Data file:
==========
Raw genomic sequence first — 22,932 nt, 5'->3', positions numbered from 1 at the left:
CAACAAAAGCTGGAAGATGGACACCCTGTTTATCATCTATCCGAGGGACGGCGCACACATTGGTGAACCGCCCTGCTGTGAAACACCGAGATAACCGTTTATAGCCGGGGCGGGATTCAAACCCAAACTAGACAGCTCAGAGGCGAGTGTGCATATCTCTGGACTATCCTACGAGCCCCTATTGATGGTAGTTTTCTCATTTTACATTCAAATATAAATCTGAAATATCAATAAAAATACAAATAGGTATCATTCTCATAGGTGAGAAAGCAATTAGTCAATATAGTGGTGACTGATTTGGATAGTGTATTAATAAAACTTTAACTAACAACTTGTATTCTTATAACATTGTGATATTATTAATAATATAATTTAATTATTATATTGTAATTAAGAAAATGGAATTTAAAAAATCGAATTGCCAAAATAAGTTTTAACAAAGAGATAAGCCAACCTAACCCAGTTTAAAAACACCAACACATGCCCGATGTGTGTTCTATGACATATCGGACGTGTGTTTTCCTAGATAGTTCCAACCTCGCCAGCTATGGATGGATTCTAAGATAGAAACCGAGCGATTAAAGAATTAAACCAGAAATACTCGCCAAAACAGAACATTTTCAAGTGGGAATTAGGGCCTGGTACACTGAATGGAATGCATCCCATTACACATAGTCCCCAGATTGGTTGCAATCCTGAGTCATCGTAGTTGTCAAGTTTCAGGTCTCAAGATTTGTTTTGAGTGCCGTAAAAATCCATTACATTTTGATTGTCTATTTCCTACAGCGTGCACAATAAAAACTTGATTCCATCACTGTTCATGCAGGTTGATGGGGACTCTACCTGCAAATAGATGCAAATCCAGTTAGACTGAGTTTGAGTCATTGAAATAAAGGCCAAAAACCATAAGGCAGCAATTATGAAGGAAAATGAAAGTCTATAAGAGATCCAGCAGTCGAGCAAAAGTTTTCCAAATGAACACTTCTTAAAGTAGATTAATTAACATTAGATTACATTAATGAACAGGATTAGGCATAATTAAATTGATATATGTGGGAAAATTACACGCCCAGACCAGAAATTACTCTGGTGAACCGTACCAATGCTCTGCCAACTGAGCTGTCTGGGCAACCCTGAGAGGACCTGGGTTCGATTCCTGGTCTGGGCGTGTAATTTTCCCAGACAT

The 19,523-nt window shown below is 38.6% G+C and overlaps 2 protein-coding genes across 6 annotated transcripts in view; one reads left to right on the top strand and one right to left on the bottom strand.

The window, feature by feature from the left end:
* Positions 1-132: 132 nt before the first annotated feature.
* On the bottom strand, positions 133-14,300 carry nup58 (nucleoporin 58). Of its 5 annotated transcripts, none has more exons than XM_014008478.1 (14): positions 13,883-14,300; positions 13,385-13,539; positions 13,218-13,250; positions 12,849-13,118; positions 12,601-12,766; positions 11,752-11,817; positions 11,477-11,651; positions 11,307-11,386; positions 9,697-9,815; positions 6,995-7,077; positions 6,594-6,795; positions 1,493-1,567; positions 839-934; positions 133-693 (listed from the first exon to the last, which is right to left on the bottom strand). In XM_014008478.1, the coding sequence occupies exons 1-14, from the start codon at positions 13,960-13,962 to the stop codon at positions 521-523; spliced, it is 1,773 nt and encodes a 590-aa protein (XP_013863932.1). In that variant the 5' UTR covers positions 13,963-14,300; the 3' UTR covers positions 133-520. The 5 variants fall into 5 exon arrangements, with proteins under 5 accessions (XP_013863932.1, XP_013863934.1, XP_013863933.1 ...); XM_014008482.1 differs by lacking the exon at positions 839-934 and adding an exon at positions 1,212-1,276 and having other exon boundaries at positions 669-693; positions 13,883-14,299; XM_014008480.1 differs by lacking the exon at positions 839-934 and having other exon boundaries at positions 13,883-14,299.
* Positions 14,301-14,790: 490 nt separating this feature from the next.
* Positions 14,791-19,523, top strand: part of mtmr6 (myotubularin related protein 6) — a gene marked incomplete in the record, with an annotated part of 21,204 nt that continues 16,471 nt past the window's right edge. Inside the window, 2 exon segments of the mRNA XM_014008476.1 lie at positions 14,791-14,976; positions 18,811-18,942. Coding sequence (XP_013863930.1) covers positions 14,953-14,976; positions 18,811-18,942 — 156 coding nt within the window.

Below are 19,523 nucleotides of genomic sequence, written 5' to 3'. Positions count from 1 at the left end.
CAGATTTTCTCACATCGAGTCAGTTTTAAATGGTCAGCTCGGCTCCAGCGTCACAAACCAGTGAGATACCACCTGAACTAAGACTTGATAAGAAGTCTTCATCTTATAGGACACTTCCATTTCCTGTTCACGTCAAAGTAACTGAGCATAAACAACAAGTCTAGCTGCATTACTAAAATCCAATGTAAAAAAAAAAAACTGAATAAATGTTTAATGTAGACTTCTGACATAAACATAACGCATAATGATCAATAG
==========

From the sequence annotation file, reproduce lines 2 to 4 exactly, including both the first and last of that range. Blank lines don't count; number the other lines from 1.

CAACAAAAGCTGGAAGATGGACACCCTGTTTATCATCTATCCGAGGGACGGCGCACACATTGGTGAACCGCCCTGCTGTGAAACACCGAGATAACCGTTTATAGCCGGGGCGGGATTCAAACCCAAACTAGACAGCTCAGAGGCGAGTGTGCATATCTCTGGACTATCCTACGAGCCCCTATTGATGGTAGTTTTCTCATTTTACATTCAAATATAAATCTGAAATATCAATAAAAATACAAATAGGTATCATTCTCATAGGTGAGAAAGCAATTAGTCAATATAGTGGTGACTGATTTGGATAGTGTATTAATAAAACTTTAACTAACAACTTGTATTCTTATAACATTGTGATATTATTAATAATATAATTTAATTATTATATTGTAATTAAGAAAATGGAATTTAAAAAATCGAATTGCCAAAATAAGTTTTAACAAAGAGATAAGCCAACCTAACCCAGTTTAAAAACACCAACACATGCCCGATGTGTGTTCTATGACATATCGGACGTGTGTTTTCCTAGATAGTTCCAACCTCGCCAGCTATGGATGGATTCTAAGATAGAAACCGAGCGATTAAAGAATTAAACCAGAAATACTCGCCAAAACAGAACATTTTCAAGTGGGAATTAGGGCCTGGTACACTGAATGGAATGCATCCCATTACACATAGTCCCCAGATTGGTTGCAATCCTGAGTCATCGTAGTTGTCAAGTTTCAGGTCTCAAGATTTGTTTTGAGTGCCGTAAAAATCCATTACATTTTGATTGTCTATTTCCTACAGCGTGCACAATAAAAACTTGATTCCATCACTGTTCATGCAGGTTGATGGGGACTCTACCTGCAAATAGATGCAAATCCAGTTAGACTGAGTTTGAGTCATTGAAATAAAGGCCAAAAACCATAAGGCAGCAATTATGAAGGAAAATGAAAGTCTATAAGAGATCCAGCAGTCGAGCAAAAGTTTTCCAAATGAACACTTCTTAAAGTAGATTAATTAACATTAGATTACATTAATGAACAGGATTAGGCATAATTAAATTGATATATGTGGGAAAATTACACGCCCAGACCAGAAATTACTCTGGTGAACCGTACCAATGCTCTGCCAACTGAGCTGTCTGGGCAACCCTGAGAGGACCTGGGTTCGATTCCTGGTCTGGGCGTGTAATTTTCCCAGACAT

The 19,523-nt window shown below is 38.6% G+C and overlaps 2 protein-coding genes across 6 annotated transcripts in view; one reads left to right on the top strand and one right to left on the bottom strand.

The window, feature by feature from the left end: